Recent Advances in the Application of Solution NMR Spectroscopy to Multi-Span Integral Membrane Proteins.

Korea Polar Research Institute, Korea Ocean Research and Development Institute, Incheon, 406-840, Korea.
Progress in Nuclear Magnetic Resonance Spectroscopy (Impact Factor: 8.71). 11/2009; 55(4):335-360. DOI: 10.1016/j.pnmrs.2009.07.002
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    ABSTRACT: Spontaneously forming structures of a system composed of dimyristoyl phosphatidylcholine (DMPC) and 3-[(3-cholamidopropyl)dimethylammonio]-2-hydroxy-1-propanesulfonate (CHAPSO) were studied by small angle neutron scattering (SANS), (31)P NMR and stimulated echo (STE) pulsed field gradient (PFG) (1)H NMR diffusion measurements. The charged lipid dimyristoyl phosphatidylglycerol (DMPG) was used to induce different surface charge densities. The structures adopted were investigated as a function of temperature and lipid concentration for samples with a constant molar ratio of long-chain to short-chain lipid (=3). In the absence of DMPG, zwitterionic bicellar mixtures exhibited a phase transition from discoidal bicelles, or ribbons, to multi-lamellar vesicles, either upon dilution or with increased temperature. CHAPSO-containing mixtures showed a higher thermal stability in morphology than DHPC-containing mixtures at the corresponding lipid concentrations. In the presence of DMPG, discoidal bicelles (or ribbons) were also found at low temperature and lower lipid concentration mixtures. At high temperature perforated lamellae were observed in high concentration mixtures (≥ 7.5 wt%), while uniform unilamellar vesicles and bicelles formed in low-concentration mixtures (≤ 2.5 wt%), respectively, when the mixtures were moderately and highly charged. From the results, spontaneous structural diagrams of the zwitterionic and charged systems were constructed.
    Langmuir 09/2013; · 4.38 Impact Factor
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    ABSTRACT: Using the sugar transport protein, GalP, from Escherichia coli, which is a homologue of human GLUT transporters, we have overcome the challenges for achieving high-resolution [15N-1H]- and [13C-1H]-methyl-TROSY NMR spectra with a 52 kDa membrane protein that putatively has 12 transmembrane-spanning α-helices and used the spectra to detect inhibitor binding. The protein reconstituted in DDM detergent micelles retained structural and functional integrity for at least 48 h at a temperature of 25 °C as demonstrated by circular dichroism spectroscopy and fluorescence measurements of ligand binding, respectively. Selective labelling of tryptophan residues reproducibly gave 12 resolved signals for tryptophan 15N backbone positions and also resolved signals for 15N side-chain positions. For improved sensitivity isoleucine, leucine and valine (ILV) methyl-labelled protein was prepared, which produced unexpectedly well resolved [13C-1H]-methyl-TROSY spectra showing clear signals for the majority of methyl groups. The GalP/GLUT inhibitor forskolin was added to the ILV-labelled sample inducing a pronounced chemical shift change in one Ile residue and more subtle changes in other methyl groups. This work demonstrates that high-resolution TROSY NMR spectra can be achieved with large complex α-helical membrane proteins without the use of elevated temperatures. This is a prerequisite to applying further labelling strategies and NMR experiments for measurement of dynamics, structure elucidation and use of the spectra to screen ligand binding.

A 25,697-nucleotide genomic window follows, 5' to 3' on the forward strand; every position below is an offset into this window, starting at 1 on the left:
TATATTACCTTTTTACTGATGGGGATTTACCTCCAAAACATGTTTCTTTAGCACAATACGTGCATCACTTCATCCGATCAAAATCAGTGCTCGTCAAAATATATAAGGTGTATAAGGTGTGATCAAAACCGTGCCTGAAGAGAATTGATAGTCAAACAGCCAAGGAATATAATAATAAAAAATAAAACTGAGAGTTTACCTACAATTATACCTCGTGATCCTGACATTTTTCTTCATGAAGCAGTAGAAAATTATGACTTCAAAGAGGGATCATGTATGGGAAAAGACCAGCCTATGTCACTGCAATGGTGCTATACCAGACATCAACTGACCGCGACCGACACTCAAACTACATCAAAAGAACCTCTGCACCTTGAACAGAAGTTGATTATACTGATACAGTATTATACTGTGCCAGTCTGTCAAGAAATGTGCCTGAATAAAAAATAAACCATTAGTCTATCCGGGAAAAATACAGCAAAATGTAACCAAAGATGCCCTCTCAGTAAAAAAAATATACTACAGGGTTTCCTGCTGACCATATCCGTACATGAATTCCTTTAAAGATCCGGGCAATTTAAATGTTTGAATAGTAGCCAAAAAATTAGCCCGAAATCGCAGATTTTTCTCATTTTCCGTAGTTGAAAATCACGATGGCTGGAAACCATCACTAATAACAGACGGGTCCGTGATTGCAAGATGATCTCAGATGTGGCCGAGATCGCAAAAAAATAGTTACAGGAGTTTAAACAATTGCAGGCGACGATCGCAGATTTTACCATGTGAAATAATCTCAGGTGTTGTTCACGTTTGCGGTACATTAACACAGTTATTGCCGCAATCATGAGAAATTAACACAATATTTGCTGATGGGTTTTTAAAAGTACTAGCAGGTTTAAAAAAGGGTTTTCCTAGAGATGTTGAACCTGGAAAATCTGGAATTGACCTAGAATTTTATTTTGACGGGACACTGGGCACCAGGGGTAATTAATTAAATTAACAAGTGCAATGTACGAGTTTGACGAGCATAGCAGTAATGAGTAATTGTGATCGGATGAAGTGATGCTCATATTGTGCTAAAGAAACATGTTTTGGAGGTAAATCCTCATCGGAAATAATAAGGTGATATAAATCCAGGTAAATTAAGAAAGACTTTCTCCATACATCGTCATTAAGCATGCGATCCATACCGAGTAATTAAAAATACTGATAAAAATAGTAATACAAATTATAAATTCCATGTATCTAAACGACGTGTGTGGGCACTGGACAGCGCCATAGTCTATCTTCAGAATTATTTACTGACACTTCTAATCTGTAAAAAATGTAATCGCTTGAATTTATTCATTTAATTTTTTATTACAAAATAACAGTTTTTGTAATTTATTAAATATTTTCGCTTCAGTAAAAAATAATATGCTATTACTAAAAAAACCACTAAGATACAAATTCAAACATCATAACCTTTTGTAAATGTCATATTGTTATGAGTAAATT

Molecular Membrane Biology 04/2014; 31(4):131-140. · 1.73 Impact Factor
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    ABSTRACT: Cys-loop receptors are pentameric ligand-gated ion channels (pLGICs) mediating fast neurotransmission in the central and peripheral nervous systems. They are important targets for many currently used clinical drugs, such as general anesthetics, and for allosteric modulators with potential therapeutic applications. Here, we provide an overview of advances in the use of solution NMR in structural and dynamic characterization of ion channels, particularly human Cys-loop receptors. We present challenges to overcome and realistic solutions for achieving high-resolution structural information for this family of receptors. We discuss how subtle structural differences among homologous channels define unique channel pharmacological properties and advocate the necessity to determine high-resolution structures for individual receptor subtypes. Finally, we describe drug binding to the Cys-loop receptors' TMD identified by solution NMR and the associated dynamics changes relevant to channel functions. This article is part of a Special Issue entitled: NMR Spectroscopy for Atomistic Views of Biomembranes and Cell Surfaces.
    Biochimica et Biophysica Acta 03/2014; · 4.66 Impact Factor

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